She uses the word apathy in the first sentence of our conversation. Immediately I am compelled to accept that I am in a lot of trouble. Not as a result of not knowing the meaning of the word apathy, but partly because it means that I have to actually listen to what she is saying. The worst thing you can do in social situations is not listen to a coconut.
I have for a while now had a distinct dislike for these types. With their Pringle wearing, tennis playing, trust fund having selves. I wish they would all just move to Canada. But we live in a rainbow nation so I smile and wave like everybody else.
Admittedly because of this notion of integration over the past three years I have had to tolerate more than I thought was humanly possible. The overlapping cultural values of some of my contemporaries is at times mind boggling and at worst the catalysts of many minutes of cursing, that could easily have me being mistaken for an Irish man in a Boston bar.
An interesting thing that has happened to me over those three years is that I have become a sell out. Yes I said it. Some of my best friends are coconuts – from their twanging accents to their “I would never be caught dead in Cavella” tendencies. I have found a self righteous niche in the coconut world that is deeply attractive. Most of us have to start taking ownership of the reality that there is a slight feeling of jealousy amongst many of us for not having the kind of self assurance that comes with being part of these circles.
Many of us would give an arm and a leg to be able to look at someone and dismiss them without even flinching, but unfortunately we are not that lucky. So we do the next best thing, which is to inflict the maximum amount of injury possible – labeling those self assured trust fund babies coconuts (which they undoubtedly are).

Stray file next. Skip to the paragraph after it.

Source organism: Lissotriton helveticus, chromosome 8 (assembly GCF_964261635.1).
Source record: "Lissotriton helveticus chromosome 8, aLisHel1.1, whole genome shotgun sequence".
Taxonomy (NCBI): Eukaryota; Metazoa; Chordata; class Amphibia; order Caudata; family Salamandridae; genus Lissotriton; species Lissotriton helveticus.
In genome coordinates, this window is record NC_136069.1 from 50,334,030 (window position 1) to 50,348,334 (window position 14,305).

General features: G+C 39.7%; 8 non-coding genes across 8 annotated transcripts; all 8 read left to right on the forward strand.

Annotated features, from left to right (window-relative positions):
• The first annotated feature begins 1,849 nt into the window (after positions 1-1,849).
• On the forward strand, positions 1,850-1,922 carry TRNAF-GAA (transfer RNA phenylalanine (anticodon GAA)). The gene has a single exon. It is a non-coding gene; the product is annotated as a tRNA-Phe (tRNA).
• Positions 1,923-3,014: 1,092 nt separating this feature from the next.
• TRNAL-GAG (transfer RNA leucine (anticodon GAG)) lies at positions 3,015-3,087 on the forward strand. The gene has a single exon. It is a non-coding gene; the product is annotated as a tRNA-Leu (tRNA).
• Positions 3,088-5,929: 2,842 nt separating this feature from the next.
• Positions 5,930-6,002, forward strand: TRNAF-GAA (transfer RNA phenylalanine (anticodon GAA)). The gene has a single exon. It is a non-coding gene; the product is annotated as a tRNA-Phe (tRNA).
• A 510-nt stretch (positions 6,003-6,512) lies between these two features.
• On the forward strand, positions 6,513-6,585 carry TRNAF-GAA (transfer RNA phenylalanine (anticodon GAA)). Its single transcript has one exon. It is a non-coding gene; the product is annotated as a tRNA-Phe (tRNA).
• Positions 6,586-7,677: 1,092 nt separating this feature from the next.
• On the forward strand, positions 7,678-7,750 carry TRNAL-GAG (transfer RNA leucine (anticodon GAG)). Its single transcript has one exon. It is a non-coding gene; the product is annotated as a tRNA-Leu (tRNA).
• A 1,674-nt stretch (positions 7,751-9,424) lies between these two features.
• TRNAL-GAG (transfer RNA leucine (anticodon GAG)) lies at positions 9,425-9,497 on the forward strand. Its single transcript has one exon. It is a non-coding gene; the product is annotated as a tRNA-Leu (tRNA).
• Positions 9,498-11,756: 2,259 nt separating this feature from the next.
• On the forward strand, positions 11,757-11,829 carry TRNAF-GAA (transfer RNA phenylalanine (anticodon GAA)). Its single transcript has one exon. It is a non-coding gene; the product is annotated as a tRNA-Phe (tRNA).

I, myself however must admit that I do have my own conflict about being an honorary member of the boys club. As a guy who did not go to an I.V league school I do feel both cursed and blessed by this reality. The former because it means that I am now forced to cross reference words like apathy even in the most unusual conversations, but still feeling lucky because I too am now part of a fraternity.
Looking in from the inside you have to concede that there is something that is deeply admirable about these guys. There is a sense of “brotherhood” if I am use the cliché, partly which stems from singing war cry’s and wearing the blazer all the way home. Come on you if you went to a public school you know what I am talking about.
Those moments in town when you and the boys were walking around sagging ties and blazers stuffed in bag, and the local girl who went to that LSM 10 school walks right past you with her hat on, tie still fitted to the top and shoes shining as they did in the morning. It was disgustingly beautiful.
With that being said, the idea of the coconut as supreme is changing. In fact there are a lot of things that the folks up the hill can learn from us, and it is not just limited to the 411 on gossiping. Rather I feel sorry sometimes for my colleagues who grew up behind picket fences, were raised by the butler and went to the best A grade school in the country.
It might give you a good matric certificate (which is not a bad start by any measure) but there are certain things that R100 000 a year education at Hilton College cannot teach you. Such as self sufficiency. No! I am not referring to living alone. If there is something that one can learn from not being a coconut it is independent thinking. Trust me if you went to a school that could barely afford text books and had no teachers but still got a great pass symbol, there is only one way to describe you- #winning-and for all the guys at the boys club, busy lighting their cigars I would just like to say, thank you for welcoming me, but I am not going to clean your blazers. I learned to do that on my own whilst I was an outsider.